It comes in all different colours; red, brown, amber, and even almost black. You can find clover, alfalfa, buckwheat, and acacia flower honey.  The different colours and flavours are all due to the type of flowers the nectar is produced from.

Honey is a wonderful food produced by bees naturally, and has been used since ancient times.

An interesting fact about honey: “Each been makes on average about only 1/12 of a teaspoon of honey in its entire lifetime” (Murray 648). Wow. That means it takes a lot of bees to make enough honey for me to put in my homemade muffins!

How do we get Honey?

Bees collect the nectar from plants in their mouths. There are enzymes present in the bee saliva which turns the nectar into sweet honey.  They deposit the honey in the walls of the hives and then they rapidly move their wings to dry out the honey in the walls, making it ready to eat.

Nutrients in Honey:

Honey is made up of water, glucose (a simple sugar), fructose (another simple sugar), enzymes, small amounts of vitamins and minerals, pollen, and propolis.

Honey is a source of sugar, making it a great food for quick energy. Keep in mind though that all sugar should be consumed in moderation, so only use a bit in your oatmeal, tea, and coffee, and use it in small amounts in baking as a substitute for white refined sugar. One tablespoon of honey generally provides the body with 64 calories. Honey is very sweet, so you often need less.

Another interesting fact about honey: “In the time of the ancient Olympics, athletes were reported to eat special foods, such as honey and dried figs, to enhance their sports performance” (Murray 651). But remember, the key is moderation!

Honey is a source of vitamins B6, B12, and the minerals iron and manganese. Honey also contains all eight essential amino acids, the building blocks of protein, although in very small amounts (Murray 650). One tablespoon only contains 0.1g of protein! (Murray 650).

Honey is being studied for its antioxidant properties. Antioxidants protect the body from damage from free radicals. Free radicals are unpaired electrons that ‘zip’ around the body creating havoc. Dark honeys are particularly high in the compounds that work as antioxidants.

Honey is gaining a reputation as wound-healer in the natural food industry, and can be applied topically to some abrasions. Remember to always check with a health practitioner before trying any of these applications:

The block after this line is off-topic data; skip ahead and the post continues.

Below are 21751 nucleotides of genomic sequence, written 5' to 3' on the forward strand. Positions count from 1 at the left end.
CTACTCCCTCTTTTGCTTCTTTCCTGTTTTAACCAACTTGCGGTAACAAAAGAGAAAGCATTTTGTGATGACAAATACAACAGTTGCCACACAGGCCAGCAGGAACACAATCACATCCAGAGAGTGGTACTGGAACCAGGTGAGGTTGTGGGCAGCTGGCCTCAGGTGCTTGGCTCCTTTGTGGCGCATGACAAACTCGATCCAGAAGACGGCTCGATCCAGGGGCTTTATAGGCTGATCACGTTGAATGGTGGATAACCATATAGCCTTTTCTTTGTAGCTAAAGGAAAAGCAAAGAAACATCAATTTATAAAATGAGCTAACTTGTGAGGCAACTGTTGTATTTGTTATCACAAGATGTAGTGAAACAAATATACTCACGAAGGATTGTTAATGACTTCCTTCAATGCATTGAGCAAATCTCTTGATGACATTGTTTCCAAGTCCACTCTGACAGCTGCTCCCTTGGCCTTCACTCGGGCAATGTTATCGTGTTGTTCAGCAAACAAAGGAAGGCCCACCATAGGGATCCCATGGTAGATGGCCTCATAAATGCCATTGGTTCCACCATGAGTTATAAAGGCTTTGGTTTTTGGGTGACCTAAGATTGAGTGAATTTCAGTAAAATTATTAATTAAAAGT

• One theory is that since honey contains glucose and fructose, the sugars attract and absorb the water in the wound, which allows it to dry up and heal (Murray 652).
  • Honey itself contains antibacterial agents that help defend the body against bad bacteria.
  • Honey also contains an enzyme called glucose oxidase, which researchers believe may produce hydrogen peroxide when combined with water in a wound, making it an effective antiseptic (Murray 652).

Honey can stay fresh for long periods of time. It does absorb water, so keep it airtight and in your pantry. If your honey crystallizes, just heat the jar in hot water for 20 minutes, or until it turns back to liquid. Remember to not give children under 12 months honey because it can contain spores which their underdeveloped digestive systems cannot handle.

I planted sunflowers this year at the back of my garden, and as soon as these beautiful yellow flowers opened the bees came! If you want to attract bees, don’t use pesticides or herbicides in your yard. Choose many different colours and varieties of flowers; bees are attracted to yellows, purples and violets, blues, and white. While doing some research on flowers that bees like, I found out that the bees love sunny spots, so plant those flowers where they will get a lot of sun!

Stay tuned for my blog on my tour of a honey bee “farm” at a local acreage. Click here for a blog on organic foods and honeybees written by Michelle, one of the owners of Bundles of Energy.

Head out to a farmer’s market and purchase some local honey. Ask to try different colors and flavours and see what ones you enjoy the most!

Carrie Dancey, RHN

Murray, M. The Encyclopedia of Healing Foods. 2005.


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